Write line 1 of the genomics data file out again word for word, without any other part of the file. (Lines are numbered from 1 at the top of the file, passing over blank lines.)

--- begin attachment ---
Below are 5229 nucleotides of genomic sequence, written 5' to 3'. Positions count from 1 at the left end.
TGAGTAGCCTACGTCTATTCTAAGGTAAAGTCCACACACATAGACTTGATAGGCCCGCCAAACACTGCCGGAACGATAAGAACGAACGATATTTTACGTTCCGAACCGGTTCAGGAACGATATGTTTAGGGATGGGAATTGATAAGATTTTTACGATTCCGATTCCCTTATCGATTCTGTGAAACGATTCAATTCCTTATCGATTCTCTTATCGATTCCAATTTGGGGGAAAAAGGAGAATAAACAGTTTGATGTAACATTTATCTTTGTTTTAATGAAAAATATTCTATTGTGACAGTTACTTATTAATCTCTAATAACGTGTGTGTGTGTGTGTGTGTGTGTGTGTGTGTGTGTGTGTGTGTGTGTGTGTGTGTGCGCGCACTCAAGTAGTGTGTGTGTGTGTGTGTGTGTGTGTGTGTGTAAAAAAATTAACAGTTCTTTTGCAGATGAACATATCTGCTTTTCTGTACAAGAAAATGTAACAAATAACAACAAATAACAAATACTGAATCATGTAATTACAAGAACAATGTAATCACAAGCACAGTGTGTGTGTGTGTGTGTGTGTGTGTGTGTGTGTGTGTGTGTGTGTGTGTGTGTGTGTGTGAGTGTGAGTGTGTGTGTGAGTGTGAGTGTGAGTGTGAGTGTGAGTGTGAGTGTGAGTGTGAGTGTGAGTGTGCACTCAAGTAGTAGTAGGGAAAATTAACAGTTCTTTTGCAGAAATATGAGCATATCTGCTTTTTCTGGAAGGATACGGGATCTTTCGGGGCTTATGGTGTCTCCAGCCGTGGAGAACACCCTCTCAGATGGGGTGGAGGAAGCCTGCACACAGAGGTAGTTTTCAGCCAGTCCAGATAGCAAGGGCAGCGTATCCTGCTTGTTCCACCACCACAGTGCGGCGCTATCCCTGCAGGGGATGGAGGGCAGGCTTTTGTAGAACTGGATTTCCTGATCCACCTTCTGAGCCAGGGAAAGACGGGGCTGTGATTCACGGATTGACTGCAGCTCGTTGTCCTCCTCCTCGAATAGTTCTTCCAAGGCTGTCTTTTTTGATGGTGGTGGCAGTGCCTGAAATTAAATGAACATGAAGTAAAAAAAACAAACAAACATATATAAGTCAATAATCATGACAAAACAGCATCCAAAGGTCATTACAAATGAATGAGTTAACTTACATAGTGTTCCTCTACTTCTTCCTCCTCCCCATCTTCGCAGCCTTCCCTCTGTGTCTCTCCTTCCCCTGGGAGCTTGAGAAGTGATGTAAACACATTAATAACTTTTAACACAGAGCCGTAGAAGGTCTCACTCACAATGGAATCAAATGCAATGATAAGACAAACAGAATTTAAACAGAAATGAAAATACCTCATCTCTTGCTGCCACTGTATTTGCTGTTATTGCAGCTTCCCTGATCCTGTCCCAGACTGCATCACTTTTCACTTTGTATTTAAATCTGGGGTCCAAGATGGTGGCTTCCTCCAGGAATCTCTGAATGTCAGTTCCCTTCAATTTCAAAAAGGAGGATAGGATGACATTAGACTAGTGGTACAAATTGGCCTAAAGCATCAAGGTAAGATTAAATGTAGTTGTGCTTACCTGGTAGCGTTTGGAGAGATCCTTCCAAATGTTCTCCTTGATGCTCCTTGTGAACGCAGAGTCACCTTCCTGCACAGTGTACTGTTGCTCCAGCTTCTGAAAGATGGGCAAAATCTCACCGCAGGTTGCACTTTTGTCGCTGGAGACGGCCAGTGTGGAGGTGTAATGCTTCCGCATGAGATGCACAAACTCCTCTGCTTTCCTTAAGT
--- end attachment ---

Below are 5229 nucleotides of genomic sequence, written 5' to 3'. Positions count from 1 at the left end.